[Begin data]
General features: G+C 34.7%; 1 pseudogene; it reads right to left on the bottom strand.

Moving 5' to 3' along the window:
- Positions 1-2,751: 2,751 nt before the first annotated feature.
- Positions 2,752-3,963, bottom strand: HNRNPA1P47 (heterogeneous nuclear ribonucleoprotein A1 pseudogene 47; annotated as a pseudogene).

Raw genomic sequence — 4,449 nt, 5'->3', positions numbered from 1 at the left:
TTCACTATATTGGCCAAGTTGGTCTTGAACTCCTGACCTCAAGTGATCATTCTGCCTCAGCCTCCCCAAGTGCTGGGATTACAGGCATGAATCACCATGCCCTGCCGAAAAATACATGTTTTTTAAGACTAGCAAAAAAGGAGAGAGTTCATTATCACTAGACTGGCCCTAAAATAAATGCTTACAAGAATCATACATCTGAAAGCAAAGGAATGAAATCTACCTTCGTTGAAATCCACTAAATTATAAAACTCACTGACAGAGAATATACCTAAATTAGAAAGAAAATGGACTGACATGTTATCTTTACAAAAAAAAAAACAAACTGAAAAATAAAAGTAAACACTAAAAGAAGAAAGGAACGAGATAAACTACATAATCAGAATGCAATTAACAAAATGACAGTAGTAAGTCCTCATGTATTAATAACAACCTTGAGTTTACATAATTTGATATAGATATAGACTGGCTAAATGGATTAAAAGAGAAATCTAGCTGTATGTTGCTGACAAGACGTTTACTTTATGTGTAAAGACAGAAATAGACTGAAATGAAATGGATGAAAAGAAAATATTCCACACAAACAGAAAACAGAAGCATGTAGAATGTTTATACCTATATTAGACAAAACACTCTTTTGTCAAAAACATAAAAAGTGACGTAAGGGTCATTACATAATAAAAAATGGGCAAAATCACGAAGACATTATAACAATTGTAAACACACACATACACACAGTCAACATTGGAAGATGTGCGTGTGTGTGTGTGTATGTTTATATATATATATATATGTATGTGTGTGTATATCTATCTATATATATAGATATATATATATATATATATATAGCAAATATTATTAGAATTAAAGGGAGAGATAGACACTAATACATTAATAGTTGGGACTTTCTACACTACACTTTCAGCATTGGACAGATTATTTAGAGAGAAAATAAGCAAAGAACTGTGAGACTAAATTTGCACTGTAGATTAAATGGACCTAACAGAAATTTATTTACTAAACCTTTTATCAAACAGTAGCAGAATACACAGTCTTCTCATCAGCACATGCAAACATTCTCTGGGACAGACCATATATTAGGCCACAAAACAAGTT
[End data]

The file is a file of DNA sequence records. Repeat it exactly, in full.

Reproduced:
General features: G+C 34.7%; 1 pseudogene; it reads right to left on the bottom strand.

Moving 5' to 3' along the window:
- Positions 1-2,751: 2,751 nt before the first annotated feature.
- Positions 2,752-3,963, bottom strand: HNRNPA1P47 (heterogeneous nuclear ribonucleoprotein A1 pseudogene 47; annotated as a pseudogene).

Raw genomic sequence — 4,449 nt, 5'->3', positions numbered from 1 at the left:
TTCACTATATTGGCCAAGTTGGTCTTGAACTCCTGACCTCAAGTGATCATTCTGCCTCAGCCTCCCCAAGTGCTGGGATTACAGGCATGAATCACCATGCCCTGCCGAAAAATACATGTTTTTTAAGACTAGCAAAAAAGGAGAGAGTTCATTATCACTAGACTGGCCCTAAAATAAATGCTTACAAGAATCATACATCTGAAAGCAAAGGAATGAAATCTACCTTCGTTGAAATCCACTAAATTATAAAACTCACTGACAGAGAATATACCTAAATTAGAAAGAAAATGGACTGACATGTTATCTTTACAAAAAAAAAAACAAACTGAAAAATAAAAGTAAACACTAAAAGAAGAAAGGAACGAGATAAACTACATAATCAGAATGCAATTAACAAAATGACAGTAGTAAGTCCTCATGTATTAATAACAACCTTGAGTTTACATAATTTGATATAGATATAGACTGGCTAAATGGATTAAAAGAGAAATCTAGCTGTATGTTGCTGACAAGACGTTTACTTTATGTGTAAAGACAGAAATAGACTGAAATGAAATGGATGAAAAGAAAATATTCCACACAAACAGAAAACAGAAGCATGTAGAATGTTTATACCTATATTAGACAAAACACTCTTTTGTCAAAAACATAAAAAGTGACGTAAGGGTCATTACATAATAAAAAATGGGCAAAATCACGAAGACATTATAACAATTGTAAACACACACATACACACAGTCAACATTGGAAGATGTGCGTGTGTGTGTGTGTATGTTTATATATATATATATATGTATGTGTGTGTATATCTATCTATATATATAGATATATATATATATATATATATAGCAAATATTATTAGAATTAAAGGGAGAGATAGACACTAATACATTAATAGTTGGGACTTTCTACACTACACTTTCAGCATTGGACAGATTATTTAGAGAGAAAATAAGCAAAGAACTGTGAGACTAAATTTGCACTGTAGATTAAATGGACCTAACAGAAATTTATTTACTAAACCTTTTATCAAACAGTAGCAGAATACACAGTCTTCTCATCAGCACATGCAAACATTCTCTGGGACAGACCATATATTAGGCCACAAAACAAGTT